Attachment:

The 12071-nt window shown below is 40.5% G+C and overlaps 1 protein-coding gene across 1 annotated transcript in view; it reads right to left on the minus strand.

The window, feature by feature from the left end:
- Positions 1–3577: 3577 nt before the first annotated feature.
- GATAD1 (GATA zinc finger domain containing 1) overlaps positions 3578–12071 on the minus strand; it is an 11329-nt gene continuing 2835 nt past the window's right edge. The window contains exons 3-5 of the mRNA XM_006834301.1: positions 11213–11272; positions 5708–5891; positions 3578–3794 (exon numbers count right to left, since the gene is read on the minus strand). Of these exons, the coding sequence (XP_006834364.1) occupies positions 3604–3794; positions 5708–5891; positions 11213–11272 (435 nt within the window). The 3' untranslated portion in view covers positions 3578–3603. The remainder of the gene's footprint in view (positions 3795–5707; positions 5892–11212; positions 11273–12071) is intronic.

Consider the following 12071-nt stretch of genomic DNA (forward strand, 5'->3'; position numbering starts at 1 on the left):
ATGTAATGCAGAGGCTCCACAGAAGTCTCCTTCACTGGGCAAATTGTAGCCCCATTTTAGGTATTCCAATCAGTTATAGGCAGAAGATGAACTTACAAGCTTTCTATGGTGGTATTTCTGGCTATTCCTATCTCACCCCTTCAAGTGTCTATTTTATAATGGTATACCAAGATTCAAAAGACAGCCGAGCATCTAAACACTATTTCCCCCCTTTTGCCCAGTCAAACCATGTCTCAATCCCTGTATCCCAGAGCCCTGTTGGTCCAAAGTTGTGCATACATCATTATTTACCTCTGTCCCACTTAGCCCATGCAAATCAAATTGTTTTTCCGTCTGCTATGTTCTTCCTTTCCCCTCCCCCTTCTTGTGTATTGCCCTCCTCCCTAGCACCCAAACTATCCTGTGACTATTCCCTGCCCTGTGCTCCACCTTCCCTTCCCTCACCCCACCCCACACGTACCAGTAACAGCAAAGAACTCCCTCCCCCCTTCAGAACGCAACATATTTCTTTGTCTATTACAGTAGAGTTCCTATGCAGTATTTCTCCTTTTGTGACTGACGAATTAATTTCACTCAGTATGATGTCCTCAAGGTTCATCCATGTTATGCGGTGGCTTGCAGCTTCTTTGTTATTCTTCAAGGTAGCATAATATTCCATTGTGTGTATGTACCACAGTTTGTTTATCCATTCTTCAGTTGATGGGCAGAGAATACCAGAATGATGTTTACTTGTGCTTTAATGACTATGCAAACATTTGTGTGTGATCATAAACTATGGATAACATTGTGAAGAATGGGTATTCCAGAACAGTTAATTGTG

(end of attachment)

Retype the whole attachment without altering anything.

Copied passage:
The 12071-nt window shown below is 40.5% G+C and overlaps 1 protein-coding gene across 1 annotated transcript in view; it reads right to left on the minus strand.

The window, feature by feature from the left end:
- Positions 1–3577: 3577 nt before the first annotated feature.
- GATAD1 (GATA zinc finger domain containing 1) overlaps positions 3578–12071 on the minus strand; it is an 11329-nt gene continuing 2835 nt past the window's right edge. The window contains exons 3-5 of the mRNA XM_006834301.1: positions 11213–11272; positions 5708–5891; positions 3578–3794 (exon numbers count right to left, since the gene is read on the minus strand). Of these exons, the coding sequence (XP_006834364.1) occupies positions 3604–3794; positions 5708–5891; positions 11213–11272 (435 nt within the window). The 3' untranslated portion in view covers positions 3578–3603. The remainder of the gene's footprint in view (positions 3795–5707; positions 5892–11212; positions 11273–12071) is intronic.

Consider the following 12071-nt stretch of genomic DNA (forward strand, 5'->3'; position numbering starts at 1 on the left):
ATGTAATGCAGAGGCTCCACAGAAGTCTCCTTCACTGGGCAAATTGTAGCCCCATTTTAGGTATTCCAATCAGTTATAGGCAGAAGATGAACTTACAAGCTTTCTATGGTGGTATTTCTGGCTATTCCTATCTCACCCCTTCAAGTGTCTATTTTATAATGGTATACCAAGATTCAAAAGACAGCCGAGCATCTAAACACTATTTCCCCCCTTTTGCCCAGTCAAACCATGTCTCAATCCCTGTATCCCAGAGCCCTGTTGGTCCAAAGTTGTGCATACATCATTATTTACCTCTGTCCCACTTAGCCCATGCAAATCAAATTGTTTTTCCGTCTGCTATGTTCTTCCTTTCCCCTCCCCCTTCTTGTGTATTGCCCTCCTCCCTAGCACCCAAACTATCCTGTGACTATTCCCTGCCCTGTGCTCCACCTTCCCTTCCCTCACCCCACCCCACACGTACCAGTAACAGCAAAGAACTCCCTCCCCCCTTCAGAACGCAACATATTTCTTTGTCTATTACAGTAGAGTTCCTATGCAGTATTTCTCCTTTTGTGACTGACGAATTAATTTCACTCAGTATGATGTCCTCAAGGTTCATCCATGTTATGCGGTGGCTTGCAGCTTCTTTGTTATTCTTCAAGGTAGCATAATATTCCATTGTGTGTATGTACCACAGTTTGTTTATCCATTCTTCAGTTGATGGGCAGAGAATACCAGAATGATGTTTACTTGTGCTTTAATGACTATGCAAACATTTGTGTGTGATCATAAACTATGGATAACATTGTGAAGAATGGGTATTCCAGAACAGTTAATTGTG